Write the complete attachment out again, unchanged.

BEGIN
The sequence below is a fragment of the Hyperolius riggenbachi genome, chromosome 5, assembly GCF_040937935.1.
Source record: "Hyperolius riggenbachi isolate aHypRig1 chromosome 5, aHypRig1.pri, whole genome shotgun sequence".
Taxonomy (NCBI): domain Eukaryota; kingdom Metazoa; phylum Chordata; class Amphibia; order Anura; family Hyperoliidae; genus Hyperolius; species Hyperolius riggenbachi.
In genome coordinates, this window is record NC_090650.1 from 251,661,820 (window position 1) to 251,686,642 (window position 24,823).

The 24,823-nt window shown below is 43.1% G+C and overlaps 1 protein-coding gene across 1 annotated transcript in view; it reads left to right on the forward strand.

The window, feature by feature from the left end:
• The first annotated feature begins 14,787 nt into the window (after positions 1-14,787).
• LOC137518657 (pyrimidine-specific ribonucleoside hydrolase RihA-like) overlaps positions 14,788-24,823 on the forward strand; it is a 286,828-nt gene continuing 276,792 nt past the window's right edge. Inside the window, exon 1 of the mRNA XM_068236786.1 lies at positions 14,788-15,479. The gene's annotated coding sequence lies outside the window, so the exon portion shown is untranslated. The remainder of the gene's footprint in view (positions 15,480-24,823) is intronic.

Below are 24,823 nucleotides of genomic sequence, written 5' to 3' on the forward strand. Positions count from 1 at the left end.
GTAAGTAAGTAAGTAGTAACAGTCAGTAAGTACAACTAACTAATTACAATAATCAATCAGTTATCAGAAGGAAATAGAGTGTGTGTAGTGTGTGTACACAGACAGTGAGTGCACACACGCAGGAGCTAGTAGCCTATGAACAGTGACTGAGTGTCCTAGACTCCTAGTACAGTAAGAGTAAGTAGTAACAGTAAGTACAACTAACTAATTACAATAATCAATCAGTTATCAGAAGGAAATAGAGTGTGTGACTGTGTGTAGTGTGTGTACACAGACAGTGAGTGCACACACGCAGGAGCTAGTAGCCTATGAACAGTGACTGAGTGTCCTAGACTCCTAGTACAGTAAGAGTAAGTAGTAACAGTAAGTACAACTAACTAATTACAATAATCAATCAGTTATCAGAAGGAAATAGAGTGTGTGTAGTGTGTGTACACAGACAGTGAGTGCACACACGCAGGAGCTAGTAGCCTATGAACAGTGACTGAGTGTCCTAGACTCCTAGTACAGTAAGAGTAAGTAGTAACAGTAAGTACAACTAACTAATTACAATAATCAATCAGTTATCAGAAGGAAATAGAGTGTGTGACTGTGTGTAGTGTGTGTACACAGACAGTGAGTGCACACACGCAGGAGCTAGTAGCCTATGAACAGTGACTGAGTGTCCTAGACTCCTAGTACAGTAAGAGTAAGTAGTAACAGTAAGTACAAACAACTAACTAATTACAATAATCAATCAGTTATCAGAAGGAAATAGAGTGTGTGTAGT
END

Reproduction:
The sequence below is a fragment of the Hyperolius riggenbachi genome, chromosome 5, assembly GCF_040937935.1.
Source record: "Hyperolius riggenbachi isolate aHypRig1 chromosome 5, aHypRig1.pri, whole genome shotgun sequence".
Taxonomy (NCBI): domain Eukaryota; kingdom Metazoa; phylum Chordata; class Amphibia; order Anura; family Hyperoliidae; genus Hyperolius; species Hyperolius riggenbachi.
In genome coordinates, this window is record NC_090650.1 from 251,661,820 (window position 1) to 251,686,642 (window position 24,823).

The 24,823-nt window shown below is 43.1% G+C and overlaps 1 protein-coding gene across 1 annotated transcript in view; it reads left to right on the forward strand.

The window, feature by feature from the left end:
• The first annotated feature begins 14,787 nt into the window (after positions 1-14,787).
• LOC137518657 (pyrimidine-specific ribonucleoside hydrolase RihA-like) overlaps positions 14,788-24,823 on the forward strand; it is a 286,828-nt gene continuing 276,792 nt past the window's right edge. Inside the window, exon 1 of the mRNA XM_068236786.1 lies at positions 14,788-15,479. The gene's annotated coding sequence lies outside the window, so the exon portion shown is untranslated. The remainder of the gene's footprint in view (positions 15,480-24,823) is intronic.

Below are 24,823 nucleotides of genomic sequence, written 5' to 3' on the forward strand. Positions count from 1 at the left end.
GTAAGTAAGTAAGTAGTAACAGTCAGTAAGTACAACTAACTAATTACAATAATCAATCAGTTATCAGAAGGAAATAGAGTGTGTGTAGTGTGTGTACACAGACAGTGAGTGCACACACGCAGGAGCTAGTAGCCTATGAACAGTGACTGAGTGTCCTAGACTCCTAGTACAGTAAGAGTAAGTAGTAACAGTAAGTACAACTAACTAATTACAATAATCAATCAGTTATCAGAAGGAAATAGAGTGTGTGACTGTGTGTAGTGTGTGTACACAGACAGTGAGTGCACACACGCAGGAGCTAGTAGCCTATGAACAGTGACTGAGTGTCCTAGACTCCTAGTACAGTAAGAGTAAGTAGTAACAGTAAGTACAACTAACTAATTACAATAATCAATCAGTTATCAGAAGGAAATAGAGTGTGTGTAGTGTGTGTACACAGACAGTGAGTGCACACACGCAGGAGCTAGTAGCCTATGAACAGTGACTGAGTGTCCTAGACTCCTAGTACAGTAAGAGTAAGTAGTAACAGTAAGTACAACTAACTAATTACAATAATCAATCAGTTATCAGAAGGAAATAGAGTGTGTGACTGTGTGTAGTGTGTGTACACAGACAGTGAGTGCACACACGCAGGAGCTAGTAGCCTATGAACAGTGACTGAGTGTCCTAGACTCCTAGTACAGTAAGAGTAAGTAGTAACAGTAAGTACAAACAACTAACTAATTACAATAATCAATCAGTTATCAGAAGGAAATAGAGTGTGTGTAGT